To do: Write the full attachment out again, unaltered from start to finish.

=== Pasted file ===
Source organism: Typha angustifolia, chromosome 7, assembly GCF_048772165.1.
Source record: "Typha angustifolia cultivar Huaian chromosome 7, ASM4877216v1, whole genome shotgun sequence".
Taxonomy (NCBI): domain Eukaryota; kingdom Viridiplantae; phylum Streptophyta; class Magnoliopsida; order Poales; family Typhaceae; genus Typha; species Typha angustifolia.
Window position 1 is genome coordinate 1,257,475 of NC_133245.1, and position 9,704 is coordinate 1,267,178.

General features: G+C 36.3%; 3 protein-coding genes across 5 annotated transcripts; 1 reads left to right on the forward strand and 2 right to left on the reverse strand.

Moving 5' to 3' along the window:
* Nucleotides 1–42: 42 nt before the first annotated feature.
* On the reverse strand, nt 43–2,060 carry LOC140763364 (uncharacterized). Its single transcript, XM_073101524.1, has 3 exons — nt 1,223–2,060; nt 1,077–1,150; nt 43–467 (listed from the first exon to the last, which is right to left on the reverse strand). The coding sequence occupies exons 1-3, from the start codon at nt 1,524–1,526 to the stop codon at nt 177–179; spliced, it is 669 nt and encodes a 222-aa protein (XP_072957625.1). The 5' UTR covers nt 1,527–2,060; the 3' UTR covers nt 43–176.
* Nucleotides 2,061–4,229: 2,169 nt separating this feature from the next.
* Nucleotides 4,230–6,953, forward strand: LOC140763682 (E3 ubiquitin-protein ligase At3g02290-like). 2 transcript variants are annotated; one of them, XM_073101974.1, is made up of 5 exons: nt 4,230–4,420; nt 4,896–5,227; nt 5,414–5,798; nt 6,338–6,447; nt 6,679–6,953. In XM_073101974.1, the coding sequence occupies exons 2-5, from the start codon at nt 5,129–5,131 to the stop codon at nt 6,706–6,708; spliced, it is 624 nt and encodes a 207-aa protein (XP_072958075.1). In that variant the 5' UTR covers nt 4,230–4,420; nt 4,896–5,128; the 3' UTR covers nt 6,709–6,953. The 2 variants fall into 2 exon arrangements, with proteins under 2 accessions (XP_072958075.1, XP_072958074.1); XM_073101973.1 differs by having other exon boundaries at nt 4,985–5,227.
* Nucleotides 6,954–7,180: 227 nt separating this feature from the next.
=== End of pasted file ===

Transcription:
Source organism: Typha angustifolia, chromosome 7, assembly GCF_048772165.1.
Source record: "Typha angustifolia cultivar Huaian chromosome 7, ASM4877216v1, whole genome shotgun sequence".
Taxonomy (NCBI): domain Eukaryota; kingdom Viridiplantae; phylum Streptophyta; class Magnoliopsida; order Poales; family Typhaceae; genus Typha; species Typha angustifolia.
Window position 1 is genome coordinate 1,257,475 of NC_133245.1, and position 9,704 is coordinate 1,267,178.

General features: G+C 36.3%; 3 protein-coding genes across 5 annotated transcripts; 1 reads left to right on the forward strand and 2 right to left on the reverse strand.

Moving 5' to 3' along the window:
* Nucleotides 1–42: 42 nt before the first annotated feature.
* On the reverse strand, nt 43–2,060 carry LOC140763364 (uncharacterized). Its single transcript, XM_073101524.1, has 3 exons — nt 1,223–2,060; nt 1,077–1,150; nt 43–467 (listed from the first exon to the last, which is right to left on the reverse strand). The coding sequence occupies exons 1-3, from the start codon at nt 1,524–1,526 to the stop codon at nt 177–179; spliced, it is 669 nt and encodes a 222-aa protein (XP_072957625.1). The 5' UTR covers nt 1,527–2,060; the 3' UTR covers nt 43–176.
* Nucleotides 2,061–4,229: 2,169 nt separating this feature from the next.
* Nucleotides 4,230–6,953, forward strand: LOC140763682 (E3 ubiquitin-protein ligase At3g02290-like). 2 transcript variants are annotated; one of them, XM_073101974.1, is made up of 5 exons: nt 4,230–4,420; nt 4,896–5,227; nt 5,414–5,798; nt 6,338–6,447; nt 6,679–6,953. In XM_073101974.1, the coding sequence occupies exons 2-5, from the start codon at nt 5,129–5,131 to the stop codon at nt 6,706–6,708; spliced, it is 624 nt and encodes a 207-aa protein (XP_072958075.1). In that variant the 5' UTR covers nt 4,230–4,420; nt 4,896–5,128; the 3' UTR covers nt 6,709–6,953. The 2 variants fall into 2 exon arrangements, with proteins under 2 accessions (XP_072958075.1, XP_072958074.1); XM_073101973.1 differs by having other exon boundaries at nt 4,985–5,227.
* Nucleotides 6,954–7,180: 227 nt separating this feature from the next.